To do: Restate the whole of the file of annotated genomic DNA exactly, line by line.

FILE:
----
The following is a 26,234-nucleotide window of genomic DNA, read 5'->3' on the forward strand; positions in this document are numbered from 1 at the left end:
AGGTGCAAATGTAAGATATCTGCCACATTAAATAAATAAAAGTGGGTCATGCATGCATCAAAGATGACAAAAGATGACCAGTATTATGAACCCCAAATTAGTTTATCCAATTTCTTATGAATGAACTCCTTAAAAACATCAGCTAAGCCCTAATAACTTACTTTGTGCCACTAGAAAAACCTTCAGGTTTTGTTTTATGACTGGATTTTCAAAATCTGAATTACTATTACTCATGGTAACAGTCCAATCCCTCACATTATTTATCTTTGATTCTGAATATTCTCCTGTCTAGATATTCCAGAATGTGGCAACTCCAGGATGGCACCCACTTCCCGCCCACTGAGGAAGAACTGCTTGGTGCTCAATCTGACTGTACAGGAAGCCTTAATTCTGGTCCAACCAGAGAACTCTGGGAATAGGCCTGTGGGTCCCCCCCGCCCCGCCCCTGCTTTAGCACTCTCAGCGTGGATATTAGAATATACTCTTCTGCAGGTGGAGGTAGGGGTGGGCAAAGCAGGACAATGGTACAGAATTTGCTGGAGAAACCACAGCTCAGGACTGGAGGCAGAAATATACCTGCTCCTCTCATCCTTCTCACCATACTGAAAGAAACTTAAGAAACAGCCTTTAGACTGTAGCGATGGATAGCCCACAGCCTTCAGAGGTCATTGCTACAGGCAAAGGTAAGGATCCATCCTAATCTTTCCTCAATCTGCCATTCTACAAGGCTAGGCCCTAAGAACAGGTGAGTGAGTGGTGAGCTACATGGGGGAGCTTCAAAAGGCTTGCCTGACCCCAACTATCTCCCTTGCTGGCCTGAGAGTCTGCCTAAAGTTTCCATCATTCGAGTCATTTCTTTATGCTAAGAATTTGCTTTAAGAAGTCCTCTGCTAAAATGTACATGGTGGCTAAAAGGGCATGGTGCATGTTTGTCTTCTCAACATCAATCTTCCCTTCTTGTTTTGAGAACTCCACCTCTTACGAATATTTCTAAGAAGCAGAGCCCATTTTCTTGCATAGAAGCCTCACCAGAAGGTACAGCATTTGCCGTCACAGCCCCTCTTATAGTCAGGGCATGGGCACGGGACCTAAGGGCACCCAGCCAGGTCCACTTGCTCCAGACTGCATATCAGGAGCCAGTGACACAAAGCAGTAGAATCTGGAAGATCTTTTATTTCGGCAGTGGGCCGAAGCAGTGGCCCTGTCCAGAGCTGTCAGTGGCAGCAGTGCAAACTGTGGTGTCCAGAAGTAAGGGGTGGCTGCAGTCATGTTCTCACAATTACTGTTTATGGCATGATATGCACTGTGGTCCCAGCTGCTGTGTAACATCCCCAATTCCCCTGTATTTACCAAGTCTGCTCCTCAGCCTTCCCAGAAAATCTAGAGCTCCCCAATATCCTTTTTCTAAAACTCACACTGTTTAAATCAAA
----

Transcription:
The following is a 26,234-nucleotide window of genomic DNA, read 5'->3' on the forward strand; positions in this document are numbered from 1 at the left end:
AGGTGCAAATGTAAGATATCTGCCACATTAAATAAATAAAAGTGGGTCATGCATGCATCAAAGATGACAAAAGATGACCAGTATTATGAACCCCAAATTAGTTTATCCAATTTCTTATGAATGAACTCCTTAAAAACATCAGCTAAGCCCTAATAACTTACTTTGTGCCACTAGAAAAACCTTCAGGTTTTGTTTTATGACTGGATTTTCAAAATCTGAATTACTATTACTCATGGTAACAGTCCAATCCCTCACATTATTTATCTTTGATTCTGAATATTCTCCTGTCTAGATATTCCAGAATGTGGCAACTCCAGGATGGCACCCACTTCCCGCCCACTGAGGAAGAACTGCTTGGTGCTCAATCTGACTGTACAGGAAGCCTTAATTCTGGTCCAACCAGAGAACTCTGGGAATAGGCCTGTGGGTCCCCCCCGCCCCGCCCCTGCTTTAGCACTCTCAGCGTGGATATTAGAATATACTCTTCTGCAGGTGGAGGTAGGGGTGGGCAAAGCAGGACAATGGTACAGAATTTGCTGGAGAAACCACAGCTCAGGACTGGAGGCAGAAATATACCTGCTCCTCTCATCCTTCTCACCATACTGAAAGAAACTTAAGAAACAGCCTTTAGACTGTAGCGATGGATAGCCCACAGCCTTCAGAGGTCATTGCTACAGGCAAAGGTAAGGATCCATCCTAATCTTTCCTCAATCTGCCATTCTACAAGGCTAGGCCCTAAGAACAGGTGAGTGAGTGGTGAGCTACATGGGGGAGCTTCAAAAGGCTTGCCTGACCCCAACTATCTCCCTTGCTGGCCTGAGAGTCTGCCTAAAGTTTCCATCATTCGAGTCATTTCTTTATGCTAAGAATTTGCTTTAAGAAGTCCTCTGCTAAAATGTACATGGTGGCTAAAAGGGCATGGTGCATGTTTGTCTTCTCAACATCAATCTTCCCTTCTTGTTTTGAGAACTCCACCTCTTACGAATATTTCTAAGAAGCAGAGCCCATTTTCTTGCATAGAAGCCTCACCAGAAGGTACAGCATTTGCCGTCACAGCCCCTCTTATAGTCAGGGCATGGGCACGGGACCTAAGGGCACCCAGCCAGGTCCACTTGCTCCAGACTGCATATCAGGAGCCAGTGACACAAAGCAGTAGAATCTGGAAGATCTTTTATTTCGGCAGTGGGCCGAAGCAGTGGCCCTGTCCAGAGCTGTCAGTGGCAGCAGTGCAAACTGTGGTGTCCAGAAGTAAGGGGTGGCTGCAGTCATGTTCTCACAATTACTGTTTATGGCATGATATGCACTGTGGTCCCAGCTGCTGTGTAACATCCCCAATTCCCCTGTATTTACCAAGTCTGCTCCTCAGCCTTCCCAGAAAATCTAGAGCTCCCCAATATCCTTTTTCTAAAACTCACACTGTTTAAATCAAA